IN THE MONTHS and years following the collapse of the Soviet Union, countless Communist-era monuments and statues have been toppled, dynamited, or otherwise destroyed. The process continues today, and is particularly accelerated in former Soviet states such as Ukraine, where clashes between pro-Russian activists and Ukranian nationalists often center around (literal) concrete representations of the country’s former occupier.
TOWERING CONCRETE SCULPTURES inlaid with bright tiles, Brutalist housing blocks adorned with intricate patterns: the structures of post-Soviet Central Asia are a study in east-west contrasts, and include some of the stranger relics of the Cold War era.
THE U7 IN its current form was largely a product of Cold War-era West Berlin, and is arguably the most “West Berlin” of all U-Bahn lines. Despite being Berlin’s longest U-Bahn line (as well as one of the longest underground urban rail lines in all of Europe at 31.8 kilometers), every single one of its stations, from Rudow in the southeast to Rathaus Spandau in the northwest, falls within the borders of the former West Berlin.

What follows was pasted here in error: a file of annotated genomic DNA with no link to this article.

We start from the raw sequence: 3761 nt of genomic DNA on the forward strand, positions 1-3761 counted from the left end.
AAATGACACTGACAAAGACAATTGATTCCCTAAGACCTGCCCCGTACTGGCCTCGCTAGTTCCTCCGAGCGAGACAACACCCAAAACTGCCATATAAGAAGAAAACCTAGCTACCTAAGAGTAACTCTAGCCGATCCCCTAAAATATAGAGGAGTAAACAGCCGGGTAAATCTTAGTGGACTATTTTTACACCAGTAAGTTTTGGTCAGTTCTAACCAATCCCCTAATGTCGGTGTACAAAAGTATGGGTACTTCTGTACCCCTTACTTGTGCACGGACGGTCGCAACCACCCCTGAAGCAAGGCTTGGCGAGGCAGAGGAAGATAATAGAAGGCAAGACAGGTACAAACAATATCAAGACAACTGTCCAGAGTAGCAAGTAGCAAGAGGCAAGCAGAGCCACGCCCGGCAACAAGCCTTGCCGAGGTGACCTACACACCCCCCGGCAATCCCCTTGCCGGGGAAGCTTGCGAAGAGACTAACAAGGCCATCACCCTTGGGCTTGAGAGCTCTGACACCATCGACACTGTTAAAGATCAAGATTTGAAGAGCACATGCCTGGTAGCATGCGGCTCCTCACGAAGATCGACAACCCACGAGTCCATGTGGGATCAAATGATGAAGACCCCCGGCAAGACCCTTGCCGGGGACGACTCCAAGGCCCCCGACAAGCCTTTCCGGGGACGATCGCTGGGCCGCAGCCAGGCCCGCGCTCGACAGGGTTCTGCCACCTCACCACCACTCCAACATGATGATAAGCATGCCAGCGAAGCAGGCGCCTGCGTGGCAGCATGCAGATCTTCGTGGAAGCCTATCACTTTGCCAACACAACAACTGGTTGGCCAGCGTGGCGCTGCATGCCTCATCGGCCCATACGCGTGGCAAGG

EVEN IN A city strewn with such a wealth of abandoned architectural oddities, Schloß Dammsmühle stands out as remarkable—both for its age (the main building is nearly 250 years old) and the remarkable (and infamous) pedigrees of some of its 20th-century owners. Built in 1768, it was alternately improved and abandoned through the Weimar era before being commandeered by the Nazis, and in 1940, Himmler made it his base of operations.